We are optimistic types - perhaps that is why we like to try new restaurants. And, we like to think we will be getting tax refunds.
Since we like to eat, we turn our attention to where to spend the money the government sends back to us for this month's issue of Dining Out. We decided to try out a few old favorites or restaurants that we keep meaning to get to that we have not reviewed.
How to Cook a Wolf
On the top of Queen Anne, north of the main drag part of the avenue, How to Cook a Wolf (2208 Queen Anne Ave., N.; 838-8090; ethanstowellrestaurants.com/locations/how-to-cook-a-wolf/) sits next to a corner with several dining establishments. We went to How to Cook a Wolf for a celebratory dinner. Even mid-week, the reservation was necessary and the establishment crowded; when full, it has a high ambient noise level.
We had heard a lot about this restaurant and had high expectations for the food. By and large, they were met. The roasted beet salad, with pistachios and Belgian endive and ricotta, was very good. The beef Carpaccio was a very different presentation including white anchovy. We also split two pasta dishes: the gnocchi, which came with yellow foot chanterelle and fonduta, and the rigatoni with pork sausage, saffron and tomato. Those were very good.
We tried a number of other dishes, but the one item that would bring us back for more was the smoked pork chop with nettle spaetzel. When we return for that, we will order more of the scallops with lentil and smoked ham shank.
And, do not forget the desserts. We indulged in the berry semifreddo and a chocolate mousse-style dessert, which was our favorite. When you are finished, you receive a gift of fresh pasta, which you must refrigerate when you get home.
When we asked the origin of the restaurant's name, we were provided with a vintage copy of the book for which it is named. This was a good choice for a celebratory meal, but, at least in the winter when the windows are closed, be prepared for a very engaging noise level.
Fairmont Olympic Hotel
When the time comes to pamper yourself for a job well done and to spend that tax refund in style (or if a refund was not your tax reality, then to sigh in relief that another tax season is in the books) the elegance of the Georgian Room at the Fairmont Olympic Hotel (411 University St.; 621-1700; Fairmont.com/Seattle) is difficult to beat. Its sweeping ceilings and gracious décor ooze tradition and service, even though being there tempts one to speak in hushed tones.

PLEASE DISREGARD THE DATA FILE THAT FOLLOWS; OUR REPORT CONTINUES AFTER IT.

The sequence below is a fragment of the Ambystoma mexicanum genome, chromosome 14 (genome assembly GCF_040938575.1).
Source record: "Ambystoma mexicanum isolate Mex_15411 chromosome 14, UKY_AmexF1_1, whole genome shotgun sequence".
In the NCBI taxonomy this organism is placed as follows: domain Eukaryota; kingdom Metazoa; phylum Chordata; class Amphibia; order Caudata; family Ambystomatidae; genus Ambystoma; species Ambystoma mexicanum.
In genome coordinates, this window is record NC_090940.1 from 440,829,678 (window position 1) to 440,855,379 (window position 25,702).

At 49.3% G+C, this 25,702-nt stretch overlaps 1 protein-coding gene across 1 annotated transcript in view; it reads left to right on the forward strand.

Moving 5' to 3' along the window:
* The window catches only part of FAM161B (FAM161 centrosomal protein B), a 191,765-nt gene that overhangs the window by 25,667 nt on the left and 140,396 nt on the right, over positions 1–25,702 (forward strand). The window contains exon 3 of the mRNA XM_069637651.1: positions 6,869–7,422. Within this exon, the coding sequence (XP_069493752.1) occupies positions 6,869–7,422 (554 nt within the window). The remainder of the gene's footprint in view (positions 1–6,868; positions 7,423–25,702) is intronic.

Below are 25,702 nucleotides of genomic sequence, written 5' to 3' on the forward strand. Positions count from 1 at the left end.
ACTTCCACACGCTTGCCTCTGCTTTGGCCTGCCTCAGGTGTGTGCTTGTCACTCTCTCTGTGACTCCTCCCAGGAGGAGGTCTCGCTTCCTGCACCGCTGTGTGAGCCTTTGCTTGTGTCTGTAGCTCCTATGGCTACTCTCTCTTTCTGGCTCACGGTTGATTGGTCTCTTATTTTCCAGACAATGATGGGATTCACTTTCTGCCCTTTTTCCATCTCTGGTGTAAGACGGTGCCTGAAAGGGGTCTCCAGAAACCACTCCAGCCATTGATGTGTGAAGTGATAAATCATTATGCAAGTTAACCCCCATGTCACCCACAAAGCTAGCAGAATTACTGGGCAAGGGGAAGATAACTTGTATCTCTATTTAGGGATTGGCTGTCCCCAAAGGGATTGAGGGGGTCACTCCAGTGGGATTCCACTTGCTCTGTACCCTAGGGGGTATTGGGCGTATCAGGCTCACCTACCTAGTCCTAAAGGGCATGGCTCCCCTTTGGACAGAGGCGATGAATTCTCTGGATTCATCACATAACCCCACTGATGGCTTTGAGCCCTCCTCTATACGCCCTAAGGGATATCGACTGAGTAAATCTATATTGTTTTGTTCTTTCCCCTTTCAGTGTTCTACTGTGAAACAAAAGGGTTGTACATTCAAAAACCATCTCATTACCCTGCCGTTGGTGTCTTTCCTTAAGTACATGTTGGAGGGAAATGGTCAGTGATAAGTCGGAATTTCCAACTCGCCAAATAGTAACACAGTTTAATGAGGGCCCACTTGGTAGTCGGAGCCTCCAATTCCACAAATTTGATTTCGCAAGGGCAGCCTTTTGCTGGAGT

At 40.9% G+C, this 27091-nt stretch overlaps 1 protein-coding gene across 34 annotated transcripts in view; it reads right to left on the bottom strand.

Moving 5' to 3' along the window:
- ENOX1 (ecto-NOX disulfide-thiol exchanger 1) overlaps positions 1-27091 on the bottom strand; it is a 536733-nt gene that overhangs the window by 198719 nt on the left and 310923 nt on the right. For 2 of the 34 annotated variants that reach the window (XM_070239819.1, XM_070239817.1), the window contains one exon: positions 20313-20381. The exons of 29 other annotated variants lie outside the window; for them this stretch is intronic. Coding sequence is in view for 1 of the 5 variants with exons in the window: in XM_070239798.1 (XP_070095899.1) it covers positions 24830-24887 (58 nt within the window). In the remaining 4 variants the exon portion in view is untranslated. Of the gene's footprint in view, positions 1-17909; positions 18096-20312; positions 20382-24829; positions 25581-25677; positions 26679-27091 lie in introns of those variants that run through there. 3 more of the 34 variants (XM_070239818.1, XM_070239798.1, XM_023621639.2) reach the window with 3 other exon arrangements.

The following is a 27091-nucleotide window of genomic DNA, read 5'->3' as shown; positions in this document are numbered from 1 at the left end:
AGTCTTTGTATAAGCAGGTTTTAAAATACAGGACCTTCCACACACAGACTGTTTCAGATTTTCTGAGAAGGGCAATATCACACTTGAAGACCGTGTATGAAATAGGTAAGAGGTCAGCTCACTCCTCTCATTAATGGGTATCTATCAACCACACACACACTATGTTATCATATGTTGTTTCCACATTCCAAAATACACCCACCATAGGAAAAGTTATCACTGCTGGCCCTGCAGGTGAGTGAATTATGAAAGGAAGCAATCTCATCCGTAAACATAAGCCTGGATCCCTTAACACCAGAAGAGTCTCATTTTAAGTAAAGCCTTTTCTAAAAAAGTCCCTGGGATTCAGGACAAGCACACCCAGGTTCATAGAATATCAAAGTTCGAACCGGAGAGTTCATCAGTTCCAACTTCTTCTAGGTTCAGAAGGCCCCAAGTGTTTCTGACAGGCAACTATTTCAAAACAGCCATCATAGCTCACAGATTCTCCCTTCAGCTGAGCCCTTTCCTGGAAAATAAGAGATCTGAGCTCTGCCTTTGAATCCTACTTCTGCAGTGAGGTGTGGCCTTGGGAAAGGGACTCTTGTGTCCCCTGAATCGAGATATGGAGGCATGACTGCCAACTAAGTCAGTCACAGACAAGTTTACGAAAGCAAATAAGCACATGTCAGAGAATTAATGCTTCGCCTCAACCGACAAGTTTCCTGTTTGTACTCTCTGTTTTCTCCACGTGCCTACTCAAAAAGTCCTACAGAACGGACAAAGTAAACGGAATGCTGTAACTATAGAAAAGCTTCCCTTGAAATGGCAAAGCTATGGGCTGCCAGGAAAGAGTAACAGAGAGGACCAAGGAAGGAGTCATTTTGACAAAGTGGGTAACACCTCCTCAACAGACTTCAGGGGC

Afternoon tea is served with or without the option of champagne. The selection of teas is not exotic, but is, as one would expect given the setting, thoughtful, varied and traditional. Earl Grey and oolong are our recurrent choices, sticking with the traditional theme.
Next, a tiered platter to be shared by every two diners arrives (along with a separate platter to accommodate allergies for one of us). The top tier displays scones, slightly sweet and crumbly, with raspberry jam. Devonshire cream made the day suddenly look even brighter. The second tier sets out a variety of savory sandwich options: salmon with burnt lemon marmalade; truffle ham and egg salad on rye; shrimp and cucumber (the favorite for at least two of us); and pickled walnuts with beet root. The flavors were interestingly combined and marvelously balanced. As dainty and appealing as the bite-size presentation is, it is surprisingly satisfying and filling.
Still, be sure to plan for dessert. The bottom tier held the show-stopping gems - both in visual delight and flavor - of afternoon tea: lollipop, passion fruit-flavored macaroon, chocolate tart, hazelnut puff and raspberry lemon cream. Each dessert is almost too beautiful to eat.
The individual teapots are attentively tended, always full and hot. The most elegant touch - the one thing that makes tea awkward to drink in a public setting, i.e., the interminable question of how to handle that unwieldy tea bag - is answered in a traditional way. They use loose tea and a silver strainer is placed over one's cup when the tea is poured, then set aside on a china plate. Not tacky at all.
So pull up your chair, sit up a little straighter and start sipping tea. The Fairmont Olympic is an elegant place to take off part of an afternoon and to enjoy your tax return.
Another place some of our reviewers have heard a lot about for a couple of years, and so decided would be a good target for a tax refund splurge, is La Bete (1802 Bellevue Ave., Seattle; 329-4047; labeteseattle.com).
Nestled around the corner from the main arterial, La Bete is a cozy but not crowded location with a very quaint and entertaining décor (neo-rustic or euro teahouse comes to mind). We chose to try it for brunch and found a very interesting menu that emphasized many items baked on site.
Our favorite of the ones we tried was the quinoa waffle with a smoked-ham gravy and arugula topped with poached eggs. We also tried the classic breakfast, with bacon, home fries and eggs, in order to sample the house-made English muffin, as well as the chilaquiles, with pork sausage, salsa, cream and fried egg. We looked very closely at the curried black beans at the next table, which we plan to try when we go back.
All items were flavorful and different from the standard fare at other brunch sites. The service was quite prompt. We would return for the setting and the service, and to try other items on the very interesting menu.
Schwabe, Williamson & Wyatt is a multiservice, Northwest regional law firm with offices in Seattle, Vancouver, Portland and Bend. For comments on this article or to share your favorite places to eat or drink with the Schwabe, Williamson & Wyatt attorneys, contact Christopher Howard at 206-407-1524 or at firstname.lastname@example.org; see also www.schwabe.com/dining_out.aspx. Follow us on Twitter @schwabedinesout.